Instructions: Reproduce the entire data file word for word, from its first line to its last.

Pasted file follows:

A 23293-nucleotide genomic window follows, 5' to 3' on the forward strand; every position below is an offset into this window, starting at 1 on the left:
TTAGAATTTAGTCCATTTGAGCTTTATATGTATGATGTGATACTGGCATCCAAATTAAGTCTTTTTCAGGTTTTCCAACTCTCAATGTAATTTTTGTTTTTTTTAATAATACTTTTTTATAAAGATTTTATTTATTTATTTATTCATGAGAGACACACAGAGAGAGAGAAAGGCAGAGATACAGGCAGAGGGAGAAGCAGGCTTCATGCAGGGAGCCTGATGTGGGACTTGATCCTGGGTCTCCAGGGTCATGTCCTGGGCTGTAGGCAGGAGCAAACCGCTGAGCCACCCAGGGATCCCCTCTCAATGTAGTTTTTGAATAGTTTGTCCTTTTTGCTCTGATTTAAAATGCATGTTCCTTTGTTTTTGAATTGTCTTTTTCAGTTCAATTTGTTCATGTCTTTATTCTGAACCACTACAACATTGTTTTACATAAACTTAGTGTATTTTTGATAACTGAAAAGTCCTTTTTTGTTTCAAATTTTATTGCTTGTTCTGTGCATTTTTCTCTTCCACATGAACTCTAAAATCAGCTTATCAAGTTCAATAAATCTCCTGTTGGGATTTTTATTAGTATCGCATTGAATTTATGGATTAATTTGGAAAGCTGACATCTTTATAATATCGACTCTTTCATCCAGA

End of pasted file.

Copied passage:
A 23293-nucleotide genomic window follows, 5' to 3' on the forward strand; every position below is an offset into this window, starting at 1 on the left:
TTAGAATTTAGTCCATTTGAGCTTTATATGTATGATGTGATACTGGCATCCAAATTAAGTCTTTTTCAGGTTTTCCAACTCTCAATGTAATTTTTGTTTTTTTTAATAATACTTTTTTATAAAGATTTTATTTATTTATTTATTCATGAGAGACACACAGAGAGAGAGAAAGGCAGAGATACAGGCAGAGGGAGAAGCAGGCTTCATGCAGGGAGCCTGATGTGGGACTTGATCCTGGGTCTCCAGGGTCATGTCCTGGGCTGTAGGCAGGAGCAAACCGCTGAGCCACCCAGGGATCCCCTCTCAATGTAGTTTTTGAATAGTTTGTCCTTTTTGCTCTGATTTAAAATGCATGTTCCTTTGTTTTTGAATTGTCTTTTTCAGTTCAATTTGTTCATGTCTTTATTCTGAACCACTACAACATTGTTTTACATAAACTTAGTGTATTTTTGATAACTGAAAAGTCCTTTTTTGTTTCAAATTTTATTGCTTGTTCTGTGCATTTTTCTCTTCCACATGAACTCTAAAATCAGCTTATCAAGTTCAATAAATCTCCTGTTGGGATTTTTATTAGTATCGCATTGAATTTATGGATTAATTTGGAAAGCTGACATCTTTATAATATCGACTCTTTCATCCAGA